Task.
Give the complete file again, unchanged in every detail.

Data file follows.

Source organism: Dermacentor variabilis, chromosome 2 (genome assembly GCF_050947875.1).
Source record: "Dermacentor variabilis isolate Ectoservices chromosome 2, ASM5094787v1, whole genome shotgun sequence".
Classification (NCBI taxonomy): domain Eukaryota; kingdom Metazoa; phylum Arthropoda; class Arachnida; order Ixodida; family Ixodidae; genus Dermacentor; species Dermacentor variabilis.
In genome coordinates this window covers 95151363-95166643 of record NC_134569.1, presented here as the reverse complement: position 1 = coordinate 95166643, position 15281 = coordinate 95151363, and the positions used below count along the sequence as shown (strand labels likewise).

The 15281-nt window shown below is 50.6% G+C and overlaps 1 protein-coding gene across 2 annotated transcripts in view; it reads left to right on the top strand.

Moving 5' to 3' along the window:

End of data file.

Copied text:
Source organism: Dermacentor variabilis, chromosome 2 (genome assembly GCF_050947875.1).
Source record: "Dermacentor variabilis isolate Ectoservices chromosome 2, ASM5094787v1, whole genome shotgun sequence".
Classification (NCBI taxonomy): domain Eukaryota; kingdom Metazoa; phylum Arthropoda; class Arachnida; order Ixodida; family Ixodidae; genus Dermacentor; species Dermacentor variabilis.
In genome coordinates this window covers 95151363-95166643 of record NC_134569.1, presented here as the reverse complement: position 1 = coordinate 95166643, position 15281 = coordinate 95151363, and the positions used below count along the sequence as shown (strand labels likewise).

The 15281-nt window shown below is 50.6% G+C and overlaps 1 protein-coding gene across 2 annotated transcripts in view; it reads left to right on the top strand.

Moving 5' to 3' along the window: